## Wednesday, September 19, 2012

### More amusement with infinitesimal probabilities

Suppose we uniformly pick a random number from the interval [0,1] ([a,b] is the closed interval from a to b, both inclusive). On standard probabilistic measures, the probability of picking any particular number is zero. Some people don't like that, instead insisting that the probability should be infinitesimal.

So, here's one plausible desideratum for uniform probabilities on [0,1]:

1. For every x in [0,1], P({x})>0.
Here are two more very plausible desiderata:
1. P is a finitely additive probability measure that makes all intervals measurable.
2. If I and J are closed intervals and J has twice the length of I, then P(J)=2P(I).
It turns out that 1-3 are incompatible. The argument is super-simple. Let J=[0,1]. By two applications of (3), we have P([0,1/2])=P([1/2,1])=(1/2)P([0,1]). But by finite additivity we have P([0,1])=P([0,1/2])+P([1/2,1])−P({1/2}) (we need to subtract the midpoint as it's in both of the sub-intervals. Thus P([0,1])=(1/2)P([0,1])+(1/2)P([0,1])−P({1/2}). Hence P([0,1])=P([0,1])−P({1/2}). And the only way this can be is if P({1/2})=0, contrary to (1).

I don't think this little fact is a very big deal, in that perhaps we can still have (3) for half-open intervals (ones that contain one but not the other endpoint). But it does show that we're not saving all intuitions about the measure structure of [0,1] when we add infinitesimals—we violate the scalability intuition in (3).

Jonathan Livengood said...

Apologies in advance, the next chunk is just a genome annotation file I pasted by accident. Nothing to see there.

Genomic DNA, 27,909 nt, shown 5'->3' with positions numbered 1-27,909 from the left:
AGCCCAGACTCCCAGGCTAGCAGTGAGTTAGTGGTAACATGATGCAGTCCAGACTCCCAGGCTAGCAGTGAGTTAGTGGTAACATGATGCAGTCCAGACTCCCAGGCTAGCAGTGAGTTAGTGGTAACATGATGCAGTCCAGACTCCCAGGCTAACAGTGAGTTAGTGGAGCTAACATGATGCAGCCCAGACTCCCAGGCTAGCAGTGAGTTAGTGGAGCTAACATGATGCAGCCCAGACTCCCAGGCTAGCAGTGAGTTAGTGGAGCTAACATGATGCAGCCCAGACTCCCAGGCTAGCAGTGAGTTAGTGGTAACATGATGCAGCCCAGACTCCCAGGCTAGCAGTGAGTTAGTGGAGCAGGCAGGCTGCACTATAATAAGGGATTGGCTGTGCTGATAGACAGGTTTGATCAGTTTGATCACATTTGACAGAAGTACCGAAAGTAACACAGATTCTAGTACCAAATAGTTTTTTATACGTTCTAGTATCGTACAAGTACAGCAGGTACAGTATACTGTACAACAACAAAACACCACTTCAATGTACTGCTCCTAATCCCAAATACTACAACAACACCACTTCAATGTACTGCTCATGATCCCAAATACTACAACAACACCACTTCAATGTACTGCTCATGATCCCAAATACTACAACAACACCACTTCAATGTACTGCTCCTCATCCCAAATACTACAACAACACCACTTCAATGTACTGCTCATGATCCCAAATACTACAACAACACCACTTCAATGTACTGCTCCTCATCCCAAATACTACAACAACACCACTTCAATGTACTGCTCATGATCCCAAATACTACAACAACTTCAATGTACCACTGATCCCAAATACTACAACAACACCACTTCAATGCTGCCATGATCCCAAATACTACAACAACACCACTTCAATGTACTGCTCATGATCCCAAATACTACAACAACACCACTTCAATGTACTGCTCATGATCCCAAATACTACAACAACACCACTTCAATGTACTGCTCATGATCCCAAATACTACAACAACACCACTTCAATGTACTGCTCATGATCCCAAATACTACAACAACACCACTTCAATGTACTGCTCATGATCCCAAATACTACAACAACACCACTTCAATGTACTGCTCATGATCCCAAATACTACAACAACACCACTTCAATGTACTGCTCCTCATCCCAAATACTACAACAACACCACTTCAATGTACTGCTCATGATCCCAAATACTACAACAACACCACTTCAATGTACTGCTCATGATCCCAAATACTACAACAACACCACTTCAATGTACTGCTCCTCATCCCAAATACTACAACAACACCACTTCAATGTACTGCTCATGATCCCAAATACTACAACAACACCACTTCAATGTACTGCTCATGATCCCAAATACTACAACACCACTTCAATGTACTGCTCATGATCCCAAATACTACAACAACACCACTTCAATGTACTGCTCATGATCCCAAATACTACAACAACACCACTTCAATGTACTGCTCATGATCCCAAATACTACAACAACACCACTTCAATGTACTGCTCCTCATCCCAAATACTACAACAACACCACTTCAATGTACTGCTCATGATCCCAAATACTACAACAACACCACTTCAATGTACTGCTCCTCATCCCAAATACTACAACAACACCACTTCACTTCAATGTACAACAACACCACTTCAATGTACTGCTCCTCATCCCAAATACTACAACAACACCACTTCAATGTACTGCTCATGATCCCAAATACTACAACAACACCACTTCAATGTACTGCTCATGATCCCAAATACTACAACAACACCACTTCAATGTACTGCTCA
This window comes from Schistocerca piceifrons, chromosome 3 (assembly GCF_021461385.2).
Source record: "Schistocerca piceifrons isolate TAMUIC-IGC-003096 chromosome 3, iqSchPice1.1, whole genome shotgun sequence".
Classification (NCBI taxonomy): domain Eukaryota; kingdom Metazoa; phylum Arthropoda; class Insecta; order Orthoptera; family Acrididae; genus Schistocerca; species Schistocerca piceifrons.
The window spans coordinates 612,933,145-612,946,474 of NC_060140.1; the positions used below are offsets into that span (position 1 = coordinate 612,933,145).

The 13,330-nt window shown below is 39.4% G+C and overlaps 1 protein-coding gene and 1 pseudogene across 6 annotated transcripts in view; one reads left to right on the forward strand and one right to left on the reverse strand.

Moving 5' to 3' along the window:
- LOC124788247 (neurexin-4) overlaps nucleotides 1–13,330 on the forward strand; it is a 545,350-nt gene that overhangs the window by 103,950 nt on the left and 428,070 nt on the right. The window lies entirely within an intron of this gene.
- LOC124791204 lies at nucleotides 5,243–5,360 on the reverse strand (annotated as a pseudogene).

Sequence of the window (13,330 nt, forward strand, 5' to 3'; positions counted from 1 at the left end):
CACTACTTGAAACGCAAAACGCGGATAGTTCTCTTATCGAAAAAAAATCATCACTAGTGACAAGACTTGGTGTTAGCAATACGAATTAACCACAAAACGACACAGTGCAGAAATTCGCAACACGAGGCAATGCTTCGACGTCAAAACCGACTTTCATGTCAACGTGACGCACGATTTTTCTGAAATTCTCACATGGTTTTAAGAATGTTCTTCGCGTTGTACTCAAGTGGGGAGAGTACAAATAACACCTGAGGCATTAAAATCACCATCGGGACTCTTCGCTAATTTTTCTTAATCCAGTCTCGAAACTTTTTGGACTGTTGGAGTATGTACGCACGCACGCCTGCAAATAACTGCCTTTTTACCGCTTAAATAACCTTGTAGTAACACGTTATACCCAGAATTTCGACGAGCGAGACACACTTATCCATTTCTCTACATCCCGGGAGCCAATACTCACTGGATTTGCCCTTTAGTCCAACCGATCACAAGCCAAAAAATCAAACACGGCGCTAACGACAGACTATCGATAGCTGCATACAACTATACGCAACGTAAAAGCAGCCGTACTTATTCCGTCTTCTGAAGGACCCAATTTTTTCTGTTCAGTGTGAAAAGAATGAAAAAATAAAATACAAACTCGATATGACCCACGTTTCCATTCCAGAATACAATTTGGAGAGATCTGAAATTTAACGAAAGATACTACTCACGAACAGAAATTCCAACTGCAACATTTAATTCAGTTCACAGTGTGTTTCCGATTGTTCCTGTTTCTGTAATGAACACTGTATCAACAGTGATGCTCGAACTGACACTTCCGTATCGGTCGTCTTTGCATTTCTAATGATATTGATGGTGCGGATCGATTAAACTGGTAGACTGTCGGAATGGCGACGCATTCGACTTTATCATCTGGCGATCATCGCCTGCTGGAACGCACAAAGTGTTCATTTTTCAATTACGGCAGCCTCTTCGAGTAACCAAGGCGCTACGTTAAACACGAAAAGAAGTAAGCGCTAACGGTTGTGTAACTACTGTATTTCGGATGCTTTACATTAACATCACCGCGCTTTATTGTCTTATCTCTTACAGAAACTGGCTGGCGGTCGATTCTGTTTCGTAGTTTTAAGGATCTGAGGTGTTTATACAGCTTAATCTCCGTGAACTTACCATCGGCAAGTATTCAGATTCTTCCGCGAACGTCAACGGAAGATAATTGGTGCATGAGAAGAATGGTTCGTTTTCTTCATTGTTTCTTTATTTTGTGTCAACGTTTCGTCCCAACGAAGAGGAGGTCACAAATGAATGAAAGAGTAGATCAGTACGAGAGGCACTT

You write, "The only way this can be is if P({1/2})=0, contrary to (1)."

But is that right? I don't know exactly how infinitesimals are defined, but take an analogy with transfinite arithmetic. Aleph_0 = Aleph_0 + 1. One might think that the only way this equation can work is if 1 = 0, but one would be wrong. Why not think that infinitesimals work in a similar way? Perhaps the relation of an infinitesimal quantity to an ordinary finite quantity is like the relation of an ordinary finite quantity to an infinite one.

Alexander R Pruss said...

Interesting. You might have a system like that. I need to think about it. But normally infinitesimals are members of a field that extends the reals. And for the members of a field, if a=a+b, then b=0. So what I said is true for hyperreals, formal Laurent series, and other constructions of infinitesimals.

Anonymous said...

I think the problem is we're not being careful with our infinitesimals. Consider the discrete set [0, 0.1, 0.2, 0.3, 0.4, 0.5, 0.6, 0.7, 0.8, 0.9, 1] being broken into [0 to 0.5] and [0.5 to 1]. Each "half" contains 6 elements, but the whole is 11 elements, not 12, because of the double-counting of 0.5. That double-counting is handled in subtracting the P({½}) but it's not accounted for in saying that P([0, ½]) is half of P([0, 1]): it's really half-plus-an-infinitesimal-amount. That extra amount is the missing discrepancy.

Alexander R Pruss said...

DL:

That sounds right, and that's why the problem doesn't happen when we work with half-open intervals.

Still, the argument does show that an intuitive scaling property does not hold once we bring in infinitesimals.

The argument is making me have vague thoughts about how we shouldn't think of a continuum as made up of points. Years ago, when I was a math grad student, my dad pushed against the idea that a continuum is made of points. As a mathematician, I couldn't think of a continuum in any other way. I still can't really, but these kinds of cases make me think that Dad might well have been right that a different way to think is needed, and are giving me glimpses.

Maybe I should look at John Bell's work on continua again.